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November 17, 1957 - Image 2

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Page Two


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An Edition in Honor of His Centennial
BLAKE. Edited by Geoffrey
Keynes. New York, 1957:
The Macmillan Company
261 pp. 13 plates. $10.
Daily City Editor
growing in scholarly circles is u
one for surpassing, in an anniver-
sary year, the mere commemora-
tion of an event, place or person
and for devoting more attention to
saying or finding something new
about the subject, something that
may cause the subject to be seen
differently or to be opened to
greater interpretation. In this way,
the anniversary year serves to
stimulate the completion of work
already begun as well as the be-
ginning of untried research.
It is not unusual, then, that Wil-
liam Blake, who celebrates his two
hundredth birthday this month, is
the subject of one new volume, IrA The L ter of willia Blake, p1to X
The Letters of William Blake. It WILLIAM BLAKE 1807
is unusual that there is so small a .. in an anniversary year, a volume of revealing letters.
number of new books on Blake,
especially in light of the present many jobs waiting to be finished, and his monetary transactions. In
general popularity of paperback more often with not enough pro- writing, he was very outspoken in
publications. spective jobs, to keep him and his his affection for these few and
The present contribution, how- wife in comfort. Imbedded in these often composed long poems in
ever, is a significant one. Goeffrey short writings is -a profound spirit, tribute to them.
Keynes, a knighted English sur- educated in the ways of art and
geon and authority on Blake, has appreciative of praise and help BUT WHEN Blake was crossed by
compiled all locatable letters writ- from friends. one of them, when an ill-chosen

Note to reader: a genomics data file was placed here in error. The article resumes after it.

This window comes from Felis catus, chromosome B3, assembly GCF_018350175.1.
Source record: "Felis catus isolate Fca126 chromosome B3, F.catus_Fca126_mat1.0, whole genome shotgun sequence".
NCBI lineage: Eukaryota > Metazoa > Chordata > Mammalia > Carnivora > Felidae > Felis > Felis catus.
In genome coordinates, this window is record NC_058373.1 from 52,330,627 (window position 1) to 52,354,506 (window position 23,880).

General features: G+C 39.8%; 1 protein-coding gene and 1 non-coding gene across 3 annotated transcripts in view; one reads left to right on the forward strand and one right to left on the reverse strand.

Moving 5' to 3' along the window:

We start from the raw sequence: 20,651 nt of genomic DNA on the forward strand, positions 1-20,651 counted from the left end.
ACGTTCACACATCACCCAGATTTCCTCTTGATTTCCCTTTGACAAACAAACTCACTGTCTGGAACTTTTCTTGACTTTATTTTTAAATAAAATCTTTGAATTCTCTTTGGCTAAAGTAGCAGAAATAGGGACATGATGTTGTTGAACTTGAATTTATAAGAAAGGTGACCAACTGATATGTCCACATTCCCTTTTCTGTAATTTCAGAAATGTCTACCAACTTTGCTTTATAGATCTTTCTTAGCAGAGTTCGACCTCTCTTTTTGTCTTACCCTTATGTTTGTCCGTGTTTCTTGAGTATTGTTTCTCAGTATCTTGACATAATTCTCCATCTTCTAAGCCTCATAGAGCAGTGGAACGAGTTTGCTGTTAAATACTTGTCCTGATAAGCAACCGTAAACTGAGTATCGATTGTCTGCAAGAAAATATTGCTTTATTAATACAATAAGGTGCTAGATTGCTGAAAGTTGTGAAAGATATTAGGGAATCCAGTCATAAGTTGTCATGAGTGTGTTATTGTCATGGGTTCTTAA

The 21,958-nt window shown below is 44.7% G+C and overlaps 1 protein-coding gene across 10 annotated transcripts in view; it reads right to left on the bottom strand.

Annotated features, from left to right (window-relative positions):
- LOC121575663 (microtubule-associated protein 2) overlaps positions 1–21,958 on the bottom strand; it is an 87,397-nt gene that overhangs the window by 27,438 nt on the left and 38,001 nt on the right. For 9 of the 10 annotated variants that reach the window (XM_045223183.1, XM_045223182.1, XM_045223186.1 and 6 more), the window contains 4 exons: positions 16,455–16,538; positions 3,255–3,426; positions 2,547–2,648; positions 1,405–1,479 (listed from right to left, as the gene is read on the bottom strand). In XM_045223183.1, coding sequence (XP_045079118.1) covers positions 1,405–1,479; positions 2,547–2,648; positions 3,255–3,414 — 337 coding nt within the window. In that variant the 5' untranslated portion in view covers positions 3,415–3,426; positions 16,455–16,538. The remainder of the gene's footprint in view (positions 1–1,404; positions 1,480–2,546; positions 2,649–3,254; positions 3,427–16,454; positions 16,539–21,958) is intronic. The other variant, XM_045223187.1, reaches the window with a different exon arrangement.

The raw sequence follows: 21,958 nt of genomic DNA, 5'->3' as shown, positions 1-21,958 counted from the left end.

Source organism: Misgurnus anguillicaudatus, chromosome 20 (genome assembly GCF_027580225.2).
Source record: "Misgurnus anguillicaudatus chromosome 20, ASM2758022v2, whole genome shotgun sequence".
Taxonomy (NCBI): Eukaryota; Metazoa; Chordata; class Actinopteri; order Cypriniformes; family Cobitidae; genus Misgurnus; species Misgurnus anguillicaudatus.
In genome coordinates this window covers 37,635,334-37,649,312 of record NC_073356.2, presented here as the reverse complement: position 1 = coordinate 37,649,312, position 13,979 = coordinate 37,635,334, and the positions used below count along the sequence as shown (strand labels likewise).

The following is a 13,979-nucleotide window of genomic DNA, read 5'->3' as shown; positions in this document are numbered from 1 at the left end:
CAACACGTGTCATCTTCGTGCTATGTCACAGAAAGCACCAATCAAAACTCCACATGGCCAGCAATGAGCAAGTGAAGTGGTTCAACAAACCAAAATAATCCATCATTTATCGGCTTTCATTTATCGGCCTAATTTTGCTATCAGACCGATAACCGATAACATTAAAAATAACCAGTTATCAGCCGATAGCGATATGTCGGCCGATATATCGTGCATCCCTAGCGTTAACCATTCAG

ten from 1791 to 1827, both to and word was said, or when he sus-
from Blake, plus one letter relating ET THIS SPIRIT of Blake's is pected someone of professional
the poet's death. Notes by the edi- one intolerant of severe criti- jealousy, then his ire would mount
tor are neither obtrusive nor over- cism and stubborn in its convic- to a scathing height. Blake, in
abundant, but helpful where they tions. As Blake tells a close friend January, 1803, writes his brother:
occur. To allow uninterrupted in a letter of July 6, 1803: . .. I am now certain of what
study of the letters, a Register of
Documents at the back of the book I regard Fashion in Poetry os I have long doubted, Viz that
contains the necessary descriptive little as I do in Painting; so, I. is jealous as Stothard was
and bibliographical information, if both Poets & P a i n t e r s & will be no further My triend
should alternately dislike (but than he is compell'd by cir-
AN IMPORTANT PART of the I know the majority of them cumstances. The truth is, As a
Letters are the thirteen plates will not), I am not to regard Poet he is frighten'd at me &
mostly reproductions of Blake' it at all, but Mr. H. approves as a Painter his views & mine
englravings For, as the letters in- of My Designs as little as he are opposite; he thinks to turn
dicate, Blake was first of all an does of my Poems, and I have me into a Portratt Painter as
engraver, an artist, and then a been forced to insist on his he did Poor Romney, but this
poet. leaving me in both to my own he nor all the devils in hell
Few letters in the collection con- Self Will; for I am determined will never do,
tamn no mention of Blake's wonk to be no longer Pester'd with The Letters also reveal
Many of them are merely receipts his Genteel Ignorance & Polite Blake's sense of social values and